The Akai Quad Comp plug-in was quick to install on my computer and I haven’t had any installation problems since installing it. There were no compatibility issues with this software, either while I was running it on a PC or a Mac. The interface of Quad Comp is pretty easy to follow and easy to manipulate. You have four bands of compression that has gain, threshold, ratio, attack, and release parameters on each. The metering is quite helpful as well, as are the graphs. While it is marketed mostly as a mastering plug-in, I have used it for mixing as well. I don’t have a manual for Quad Comp so I don’t know how helpful it is, but the software is easy enough to figure out that you shouldn’t need it if you don’t have one.
I have run the Akai Quad Comp plug-in on two different machines. The one I am currently running it on is a Mac Book Pro that has a 2.2 Ghz Intel Core 2 Duo processor and 4 GB of RAM. I use the plug-in in Pro Tools LE 7.4 that I run with a Digi 002R audio interface. In the past, I have run Quad Comp on a Hewlett Packard Pavilion dv8000 lap top with a 3.0 Ghz processor and 2 GB of RAM. With the PC I was running Quad Comp with Cubase SX. Since it is a mastering piece of software, I found that you can’t really run too many of these at once if you want to use this for mixing. I could run two on the PC, and three on the Mac before it started to slow down my system.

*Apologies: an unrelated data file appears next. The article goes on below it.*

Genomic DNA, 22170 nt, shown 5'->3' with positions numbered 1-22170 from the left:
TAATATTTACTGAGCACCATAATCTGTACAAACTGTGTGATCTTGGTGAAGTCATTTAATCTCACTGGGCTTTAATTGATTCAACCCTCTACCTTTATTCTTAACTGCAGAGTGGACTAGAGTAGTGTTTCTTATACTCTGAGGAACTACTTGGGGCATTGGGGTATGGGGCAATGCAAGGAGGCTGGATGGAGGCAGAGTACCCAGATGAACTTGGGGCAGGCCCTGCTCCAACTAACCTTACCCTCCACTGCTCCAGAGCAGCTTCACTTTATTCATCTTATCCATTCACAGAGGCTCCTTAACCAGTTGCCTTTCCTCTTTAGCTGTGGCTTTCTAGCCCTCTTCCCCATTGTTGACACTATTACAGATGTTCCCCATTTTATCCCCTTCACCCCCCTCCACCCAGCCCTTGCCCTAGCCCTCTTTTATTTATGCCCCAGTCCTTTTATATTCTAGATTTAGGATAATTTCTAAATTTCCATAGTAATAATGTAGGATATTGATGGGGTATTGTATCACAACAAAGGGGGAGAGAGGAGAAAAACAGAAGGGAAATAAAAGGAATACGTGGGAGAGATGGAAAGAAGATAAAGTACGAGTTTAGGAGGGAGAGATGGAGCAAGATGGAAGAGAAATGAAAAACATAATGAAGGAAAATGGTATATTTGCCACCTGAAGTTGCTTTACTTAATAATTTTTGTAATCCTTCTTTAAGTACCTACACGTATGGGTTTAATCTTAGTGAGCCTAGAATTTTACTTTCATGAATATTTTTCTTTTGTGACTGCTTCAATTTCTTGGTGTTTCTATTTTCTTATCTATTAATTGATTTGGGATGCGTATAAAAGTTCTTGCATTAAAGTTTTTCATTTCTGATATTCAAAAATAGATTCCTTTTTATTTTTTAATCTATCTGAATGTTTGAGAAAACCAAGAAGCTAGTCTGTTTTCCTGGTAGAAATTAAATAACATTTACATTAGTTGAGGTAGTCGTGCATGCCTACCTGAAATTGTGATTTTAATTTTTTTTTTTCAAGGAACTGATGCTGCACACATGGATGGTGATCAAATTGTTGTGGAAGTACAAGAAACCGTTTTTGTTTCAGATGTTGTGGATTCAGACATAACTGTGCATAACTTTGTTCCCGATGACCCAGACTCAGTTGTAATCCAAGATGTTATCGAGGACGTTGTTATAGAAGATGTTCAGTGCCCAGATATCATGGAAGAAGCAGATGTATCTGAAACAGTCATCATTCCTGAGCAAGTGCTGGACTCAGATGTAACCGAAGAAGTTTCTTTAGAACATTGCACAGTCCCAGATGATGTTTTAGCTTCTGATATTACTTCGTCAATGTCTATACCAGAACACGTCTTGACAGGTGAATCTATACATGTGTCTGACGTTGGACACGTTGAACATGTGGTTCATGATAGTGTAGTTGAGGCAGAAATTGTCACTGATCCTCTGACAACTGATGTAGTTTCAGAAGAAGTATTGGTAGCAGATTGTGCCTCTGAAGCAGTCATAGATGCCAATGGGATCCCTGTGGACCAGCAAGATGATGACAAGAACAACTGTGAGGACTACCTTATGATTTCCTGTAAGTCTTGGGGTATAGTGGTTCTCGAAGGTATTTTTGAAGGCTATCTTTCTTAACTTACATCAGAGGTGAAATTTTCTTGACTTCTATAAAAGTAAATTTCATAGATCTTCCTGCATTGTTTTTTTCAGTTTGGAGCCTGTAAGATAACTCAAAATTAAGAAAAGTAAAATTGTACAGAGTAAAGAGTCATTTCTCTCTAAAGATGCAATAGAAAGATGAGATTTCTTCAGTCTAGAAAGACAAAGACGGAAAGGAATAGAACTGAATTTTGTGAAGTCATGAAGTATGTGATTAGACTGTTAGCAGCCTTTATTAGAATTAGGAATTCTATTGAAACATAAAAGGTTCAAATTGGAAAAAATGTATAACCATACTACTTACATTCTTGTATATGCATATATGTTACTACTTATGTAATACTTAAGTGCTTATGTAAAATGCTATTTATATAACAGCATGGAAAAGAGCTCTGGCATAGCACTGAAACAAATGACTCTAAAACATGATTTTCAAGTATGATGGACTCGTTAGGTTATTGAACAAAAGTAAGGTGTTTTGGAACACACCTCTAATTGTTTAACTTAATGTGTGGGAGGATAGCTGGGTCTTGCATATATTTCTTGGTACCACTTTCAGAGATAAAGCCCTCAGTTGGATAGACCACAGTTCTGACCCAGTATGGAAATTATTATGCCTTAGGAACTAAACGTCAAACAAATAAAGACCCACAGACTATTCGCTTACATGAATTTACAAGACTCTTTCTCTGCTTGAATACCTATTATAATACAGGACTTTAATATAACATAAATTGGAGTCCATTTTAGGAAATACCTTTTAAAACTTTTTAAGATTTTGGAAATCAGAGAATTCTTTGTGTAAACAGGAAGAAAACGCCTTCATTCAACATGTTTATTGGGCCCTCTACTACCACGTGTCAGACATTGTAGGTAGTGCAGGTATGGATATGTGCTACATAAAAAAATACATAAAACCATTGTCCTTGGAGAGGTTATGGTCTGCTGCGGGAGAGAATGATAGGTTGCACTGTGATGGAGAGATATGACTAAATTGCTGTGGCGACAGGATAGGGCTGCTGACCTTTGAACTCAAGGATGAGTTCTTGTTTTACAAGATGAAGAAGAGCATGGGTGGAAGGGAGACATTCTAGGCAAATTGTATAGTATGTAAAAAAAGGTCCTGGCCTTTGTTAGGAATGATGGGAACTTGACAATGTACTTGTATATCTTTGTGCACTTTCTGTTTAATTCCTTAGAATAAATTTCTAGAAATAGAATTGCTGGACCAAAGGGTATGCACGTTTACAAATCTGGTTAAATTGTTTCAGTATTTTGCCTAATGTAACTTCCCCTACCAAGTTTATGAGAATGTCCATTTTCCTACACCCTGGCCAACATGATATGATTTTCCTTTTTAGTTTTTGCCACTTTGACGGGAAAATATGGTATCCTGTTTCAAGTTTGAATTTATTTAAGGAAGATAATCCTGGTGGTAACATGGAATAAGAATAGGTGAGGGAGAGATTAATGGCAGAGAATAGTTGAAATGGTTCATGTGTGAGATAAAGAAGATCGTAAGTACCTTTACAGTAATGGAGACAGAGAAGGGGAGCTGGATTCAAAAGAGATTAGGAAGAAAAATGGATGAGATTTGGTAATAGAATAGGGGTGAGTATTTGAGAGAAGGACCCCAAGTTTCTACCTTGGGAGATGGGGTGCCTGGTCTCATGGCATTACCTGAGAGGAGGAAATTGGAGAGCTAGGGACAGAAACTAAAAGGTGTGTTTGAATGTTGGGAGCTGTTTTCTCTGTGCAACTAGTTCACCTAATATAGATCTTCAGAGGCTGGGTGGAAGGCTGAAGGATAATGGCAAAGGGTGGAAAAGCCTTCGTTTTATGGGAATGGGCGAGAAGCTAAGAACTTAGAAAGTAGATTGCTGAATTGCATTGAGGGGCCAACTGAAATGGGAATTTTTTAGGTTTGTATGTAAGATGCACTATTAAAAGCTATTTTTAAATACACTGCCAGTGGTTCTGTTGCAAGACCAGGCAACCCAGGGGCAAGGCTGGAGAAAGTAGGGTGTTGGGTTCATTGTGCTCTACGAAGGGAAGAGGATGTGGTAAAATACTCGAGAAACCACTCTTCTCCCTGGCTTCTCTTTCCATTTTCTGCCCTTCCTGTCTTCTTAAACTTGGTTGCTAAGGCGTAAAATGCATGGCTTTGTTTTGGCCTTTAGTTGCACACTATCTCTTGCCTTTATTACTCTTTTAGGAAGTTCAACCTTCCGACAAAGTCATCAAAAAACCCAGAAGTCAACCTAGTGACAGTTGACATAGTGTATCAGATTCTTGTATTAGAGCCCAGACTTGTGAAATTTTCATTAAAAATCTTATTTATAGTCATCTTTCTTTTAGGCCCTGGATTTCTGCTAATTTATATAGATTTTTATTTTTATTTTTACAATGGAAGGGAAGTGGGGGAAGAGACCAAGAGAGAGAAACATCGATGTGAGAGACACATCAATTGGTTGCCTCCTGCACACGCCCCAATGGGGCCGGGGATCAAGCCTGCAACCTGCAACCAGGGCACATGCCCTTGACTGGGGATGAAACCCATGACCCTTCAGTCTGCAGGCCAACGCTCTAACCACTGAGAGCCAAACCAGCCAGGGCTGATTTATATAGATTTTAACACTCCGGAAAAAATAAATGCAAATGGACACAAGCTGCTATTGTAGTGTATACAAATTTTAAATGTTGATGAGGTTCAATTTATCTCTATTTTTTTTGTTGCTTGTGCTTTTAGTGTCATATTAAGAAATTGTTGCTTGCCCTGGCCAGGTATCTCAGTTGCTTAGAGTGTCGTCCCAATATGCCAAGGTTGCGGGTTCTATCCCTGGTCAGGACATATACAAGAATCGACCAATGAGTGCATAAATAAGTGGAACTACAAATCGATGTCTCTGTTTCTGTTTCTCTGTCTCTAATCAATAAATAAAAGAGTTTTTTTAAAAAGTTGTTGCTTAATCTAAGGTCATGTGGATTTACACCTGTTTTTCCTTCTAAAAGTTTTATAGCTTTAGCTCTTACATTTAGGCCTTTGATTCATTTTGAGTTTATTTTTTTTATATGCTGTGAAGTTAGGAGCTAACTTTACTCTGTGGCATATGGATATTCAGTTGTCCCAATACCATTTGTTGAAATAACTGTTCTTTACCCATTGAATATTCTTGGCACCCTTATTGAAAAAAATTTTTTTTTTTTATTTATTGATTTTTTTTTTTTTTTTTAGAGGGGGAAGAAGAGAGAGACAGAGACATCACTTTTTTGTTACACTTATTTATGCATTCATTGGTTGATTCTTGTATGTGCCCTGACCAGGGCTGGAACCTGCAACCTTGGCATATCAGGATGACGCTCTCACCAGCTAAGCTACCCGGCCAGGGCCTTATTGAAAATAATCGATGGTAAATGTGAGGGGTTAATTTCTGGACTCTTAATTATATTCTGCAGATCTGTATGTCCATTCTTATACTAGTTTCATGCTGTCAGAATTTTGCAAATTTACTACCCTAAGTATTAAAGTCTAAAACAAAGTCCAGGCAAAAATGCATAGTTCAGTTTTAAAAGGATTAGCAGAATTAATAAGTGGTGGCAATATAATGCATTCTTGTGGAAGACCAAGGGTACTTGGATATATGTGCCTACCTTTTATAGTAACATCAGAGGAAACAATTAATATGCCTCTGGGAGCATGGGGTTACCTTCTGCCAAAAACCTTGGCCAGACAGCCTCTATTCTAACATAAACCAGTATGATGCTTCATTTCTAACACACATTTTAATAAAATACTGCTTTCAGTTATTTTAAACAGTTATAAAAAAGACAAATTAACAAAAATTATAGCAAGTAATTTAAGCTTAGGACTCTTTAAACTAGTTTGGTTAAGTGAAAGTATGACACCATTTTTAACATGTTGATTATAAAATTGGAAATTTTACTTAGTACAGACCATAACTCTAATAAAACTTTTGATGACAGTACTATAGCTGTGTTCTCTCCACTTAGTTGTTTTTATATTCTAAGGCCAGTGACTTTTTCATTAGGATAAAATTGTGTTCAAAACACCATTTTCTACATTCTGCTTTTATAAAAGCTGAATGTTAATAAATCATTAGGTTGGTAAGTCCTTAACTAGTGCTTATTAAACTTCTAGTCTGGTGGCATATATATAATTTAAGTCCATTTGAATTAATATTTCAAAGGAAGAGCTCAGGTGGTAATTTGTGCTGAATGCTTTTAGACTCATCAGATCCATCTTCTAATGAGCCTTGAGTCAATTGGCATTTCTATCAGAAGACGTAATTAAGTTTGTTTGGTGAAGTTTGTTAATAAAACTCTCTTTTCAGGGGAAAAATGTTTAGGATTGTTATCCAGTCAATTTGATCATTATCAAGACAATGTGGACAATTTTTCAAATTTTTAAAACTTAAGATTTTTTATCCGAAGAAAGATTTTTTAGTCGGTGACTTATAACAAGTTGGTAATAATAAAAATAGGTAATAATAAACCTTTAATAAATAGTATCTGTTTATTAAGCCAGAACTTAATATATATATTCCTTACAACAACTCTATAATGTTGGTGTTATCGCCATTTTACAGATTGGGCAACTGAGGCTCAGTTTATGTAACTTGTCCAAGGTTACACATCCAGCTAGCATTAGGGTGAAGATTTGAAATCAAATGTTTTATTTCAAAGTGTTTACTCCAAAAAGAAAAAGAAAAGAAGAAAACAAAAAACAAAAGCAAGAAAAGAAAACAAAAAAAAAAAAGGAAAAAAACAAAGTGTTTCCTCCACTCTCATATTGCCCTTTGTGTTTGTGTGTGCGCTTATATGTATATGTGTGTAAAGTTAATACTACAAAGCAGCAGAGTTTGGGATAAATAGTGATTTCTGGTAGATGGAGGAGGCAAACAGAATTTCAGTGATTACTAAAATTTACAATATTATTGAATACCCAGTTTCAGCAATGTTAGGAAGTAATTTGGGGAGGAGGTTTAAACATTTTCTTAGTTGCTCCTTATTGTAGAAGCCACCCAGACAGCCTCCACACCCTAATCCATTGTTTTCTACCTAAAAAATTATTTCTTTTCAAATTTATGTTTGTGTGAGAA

I’ve been using the Akai Quad Comp compression plug-in for about three or four years and I have found it to be a great sounding compressor. I love how much control I have over the sound, which makes it great for both mixing and mastering. The only downfall is that you can’t run too many of these at once, as it takes up a lot of processing power. Beyond this, it sounds great and is easy to use, which is why I would definitely recommend giving this a try.